Mercy Hospital & Health Services Contact Us
MyChart
About Mercy
Join Our Team
set font size large set font size medium set font size small
email this page print this page
Health Illustrated Encyclopedia Banner
Health Illustrated Encyclopedia

Disclaimer:
Our Health Information Database is provided by A.D.A.M. the leading provider of electronic and printed information for professionals and consumers in healthcare and industry. It provides authoritative, reliable content written and reviewed by an editorial board who represent a variety of specialty areas. This board reviews and evaluates all healthcare information to ensure it is accurate, reliable, and can be used with complete confidence. And now you have access to the same authoritative, trusted clinical information relied upon by health professionals around the world.
Gastritis

Definition

Gastritis is an inflammation (irritation and swelling) of the lining of the stomach.

Alternative Names

Causes, incidence, and risk factors

There are many causes of gastritis.

The most common are:

  • Alcohol
  • Erosion (loss) of the protective layer of the stomach lining
  • Infection of the stomach with Helicobacter pylori bacteria
  • Medications such as aspirin or other nonsteroidal anti-inflammatory drugs (NSAIDs)
  • Smoking

Less common causes are:

  • Autoimmune disorders (such as pernicious anemia)
  • Backflow of bile into the stomach (bile reflux)
  • Eating or drinking caustic or corrosive substances (such as poisons)
  • Excess gastric acid secretion (such as from stress)
  • Viral infection, especially in people with a weak immune system

Gastritis can last a short time (acute gastritis) or for months to years (chronic gastritis).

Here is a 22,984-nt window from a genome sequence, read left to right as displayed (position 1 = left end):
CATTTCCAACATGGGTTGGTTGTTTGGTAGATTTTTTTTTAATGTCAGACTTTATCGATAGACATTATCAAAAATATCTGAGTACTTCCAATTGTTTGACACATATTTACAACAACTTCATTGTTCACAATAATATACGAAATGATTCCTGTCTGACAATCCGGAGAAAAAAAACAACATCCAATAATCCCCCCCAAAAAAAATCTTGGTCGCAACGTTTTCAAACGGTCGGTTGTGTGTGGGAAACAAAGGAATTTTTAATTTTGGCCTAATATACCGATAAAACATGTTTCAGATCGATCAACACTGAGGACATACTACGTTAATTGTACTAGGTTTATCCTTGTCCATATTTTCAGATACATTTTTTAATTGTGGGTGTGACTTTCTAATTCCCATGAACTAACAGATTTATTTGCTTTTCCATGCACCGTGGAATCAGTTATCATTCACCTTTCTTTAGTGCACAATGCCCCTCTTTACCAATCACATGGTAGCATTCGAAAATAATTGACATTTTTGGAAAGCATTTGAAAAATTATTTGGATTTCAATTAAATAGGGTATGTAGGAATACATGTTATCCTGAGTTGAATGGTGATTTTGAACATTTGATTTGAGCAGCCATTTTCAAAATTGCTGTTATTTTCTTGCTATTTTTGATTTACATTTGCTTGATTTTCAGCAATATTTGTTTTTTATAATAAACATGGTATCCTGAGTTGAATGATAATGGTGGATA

Symptoms

Signs and tests

Tests vary depending on the specific cause. An X-ray of the upper digestive tract, EGD, or other tests may be advised.

Treatment

Treatment depends on the specific cause. Some of the causes will disappear over time. Medications to neutralize stomach acid or decrease its production may be recommended.

Support Groups

Expectations (prognosis)

The outlook depends on the cause, but is usually good.

Complications

See the specific types of gastritis.

Calling your health care provider

Call for an appointment with your health care provider if you develop gastritis symptoms.

Prevention

Avoid long-term use of irritants (such as aspirin, anti-inflammatory drugs, or alcohol).

References

Kuipers, E. Acid peptic disease. In: Goldman L, Ausiello D. Cecil Textbook of Medicine. 23rd ed. Philadelphia, Pa: Saunders Elsevier; 2007:chap 141.

View Spanish Version

Encyclopedia Home
Drug Note Home
Health Information Home

Images

Care PointsRead More

Review Date: 1/28/2009

Review By: David C. Dugdale, III, MD, Professor of Medicine, Division of General Medicine, Department of Medicine, University of Washington School of Medicine; George F Longstreth, MD, Department of Gastroenterology, Kaiser Permanente Medical Care Program San Diego, California. Also reviewed by David Zieve, MD, MHA, Medical Director, A.D.A.M., Inc.

The information provided herein should not be used during any medical emergency or for the diagnosis or treatment of any medical condition. A licensed medical professional should be consulted for diagnosis and treatment of any and all medical conditions. Call 911 for all medical emergencies. Links to other sites are provided for information only -- they do not constitute endorsements of those other sites. © 1997- 2010 A.D.A.M., Inc. Any duplication or distribution of the information contained herein is strictly prohibited.

www.adam.com
www.mercyweb.org
follow us online
facebook youtube


Contact us
Home  |  Sitemap

Disclaimer & Terms of Use  |  Privacy Statement  |  Notice of Privacy Practices
Copyright ©2013 Mercy. Last modified 2/16/2011